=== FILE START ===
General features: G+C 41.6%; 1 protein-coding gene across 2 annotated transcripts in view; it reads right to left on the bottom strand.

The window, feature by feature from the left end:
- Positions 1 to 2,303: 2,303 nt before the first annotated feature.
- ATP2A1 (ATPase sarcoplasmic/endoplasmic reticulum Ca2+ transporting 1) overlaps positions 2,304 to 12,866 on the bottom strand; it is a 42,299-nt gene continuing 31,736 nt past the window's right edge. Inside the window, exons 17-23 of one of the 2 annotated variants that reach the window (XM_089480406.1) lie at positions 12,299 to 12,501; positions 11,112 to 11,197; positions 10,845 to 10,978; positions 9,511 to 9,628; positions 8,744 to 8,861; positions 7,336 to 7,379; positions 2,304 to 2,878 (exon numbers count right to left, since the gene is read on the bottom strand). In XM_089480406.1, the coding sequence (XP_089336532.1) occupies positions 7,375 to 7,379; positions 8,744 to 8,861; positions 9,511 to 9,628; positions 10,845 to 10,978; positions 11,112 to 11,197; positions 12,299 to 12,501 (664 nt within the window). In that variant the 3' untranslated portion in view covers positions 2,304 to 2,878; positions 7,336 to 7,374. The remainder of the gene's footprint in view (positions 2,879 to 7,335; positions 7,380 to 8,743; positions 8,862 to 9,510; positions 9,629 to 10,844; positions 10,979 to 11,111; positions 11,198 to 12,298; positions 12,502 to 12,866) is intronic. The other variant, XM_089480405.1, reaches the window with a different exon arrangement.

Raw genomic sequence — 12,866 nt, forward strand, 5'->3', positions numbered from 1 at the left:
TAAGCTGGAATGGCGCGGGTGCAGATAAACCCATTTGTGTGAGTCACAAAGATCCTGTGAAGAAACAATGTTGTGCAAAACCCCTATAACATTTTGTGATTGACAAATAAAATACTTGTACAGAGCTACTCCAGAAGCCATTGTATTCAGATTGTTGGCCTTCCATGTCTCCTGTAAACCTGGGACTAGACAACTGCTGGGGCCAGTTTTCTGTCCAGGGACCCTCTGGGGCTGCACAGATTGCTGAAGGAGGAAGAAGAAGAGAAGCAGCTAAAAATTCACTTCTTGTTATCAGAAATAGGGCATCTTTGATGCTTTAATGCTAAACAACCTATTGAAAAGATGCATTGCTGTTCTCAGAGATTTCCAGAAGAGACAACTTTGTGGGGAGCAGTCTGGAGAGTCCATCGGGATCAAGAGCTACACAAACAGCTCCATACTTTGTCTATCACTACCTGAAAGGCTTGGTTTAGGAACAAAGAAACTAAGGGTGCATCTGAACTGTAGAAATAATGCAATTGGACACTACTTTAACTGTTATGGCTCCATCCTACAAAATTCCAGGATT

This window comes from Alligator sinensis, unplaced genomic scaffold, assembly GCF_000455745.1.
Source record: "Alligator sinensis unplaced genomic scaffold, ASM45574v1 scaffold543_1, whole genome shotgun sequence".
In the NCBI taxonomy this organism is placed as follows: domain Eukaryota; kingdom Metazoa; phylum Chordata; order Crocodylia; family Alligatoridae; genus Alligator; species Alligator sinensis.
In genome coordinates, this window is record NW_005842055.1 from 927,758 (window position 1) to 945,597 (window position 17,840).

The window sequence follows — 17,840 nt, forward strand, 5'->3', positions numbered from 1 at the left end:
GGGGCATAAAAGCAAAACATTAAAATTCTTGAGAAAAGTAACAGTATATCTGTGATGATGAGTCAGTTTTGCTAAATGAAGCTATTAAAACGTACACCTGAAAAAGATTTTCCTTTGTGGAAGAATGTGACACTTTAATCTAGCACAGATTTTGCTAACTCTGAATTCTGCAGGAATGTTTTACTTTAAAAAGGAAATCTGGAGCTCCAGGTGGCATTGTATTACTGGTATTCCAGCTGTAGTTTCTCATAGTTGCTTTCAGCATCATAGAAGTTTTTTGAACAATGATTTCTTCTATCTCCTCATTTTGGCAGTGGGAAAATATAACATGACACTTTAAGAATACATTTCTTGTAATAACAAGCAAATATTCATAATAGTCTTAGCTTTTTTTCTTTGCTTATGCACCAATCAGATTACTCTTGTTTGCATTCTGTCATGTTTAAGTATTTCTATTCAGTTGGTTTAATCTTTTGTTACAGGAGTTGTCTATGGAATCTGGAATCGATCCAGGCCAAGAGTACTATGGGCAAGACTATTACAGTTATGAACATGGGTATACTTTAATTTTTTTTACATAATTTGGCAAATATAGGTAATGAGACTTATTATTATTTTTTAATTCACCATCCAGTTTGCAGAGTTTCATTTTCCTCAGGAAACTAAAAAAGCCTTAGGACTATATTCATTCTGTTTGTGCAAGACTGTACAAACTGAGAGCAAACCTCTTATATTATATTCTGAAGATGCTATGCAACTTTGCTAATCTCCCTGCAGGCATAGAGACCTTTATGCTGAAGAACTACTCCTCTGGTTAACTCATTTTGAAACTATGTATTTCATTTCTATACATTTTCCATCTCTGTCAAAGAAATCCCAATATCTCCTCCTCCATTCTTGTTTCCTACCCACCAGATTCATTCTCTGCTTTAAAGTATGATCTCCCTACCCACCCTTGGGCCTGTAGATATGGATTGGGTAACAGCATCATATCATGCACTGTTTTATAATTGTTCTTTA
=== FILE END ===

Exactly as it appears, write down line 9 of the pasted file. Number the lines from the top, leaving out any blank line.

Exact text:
In the NCBI taxonomy this organism is placed as follows: domain Eukaryota; kingdom Metazoa; phylum Chordata; order Crocodylia; family Alligatoridae; genus Alligator; species Alligator sinensis.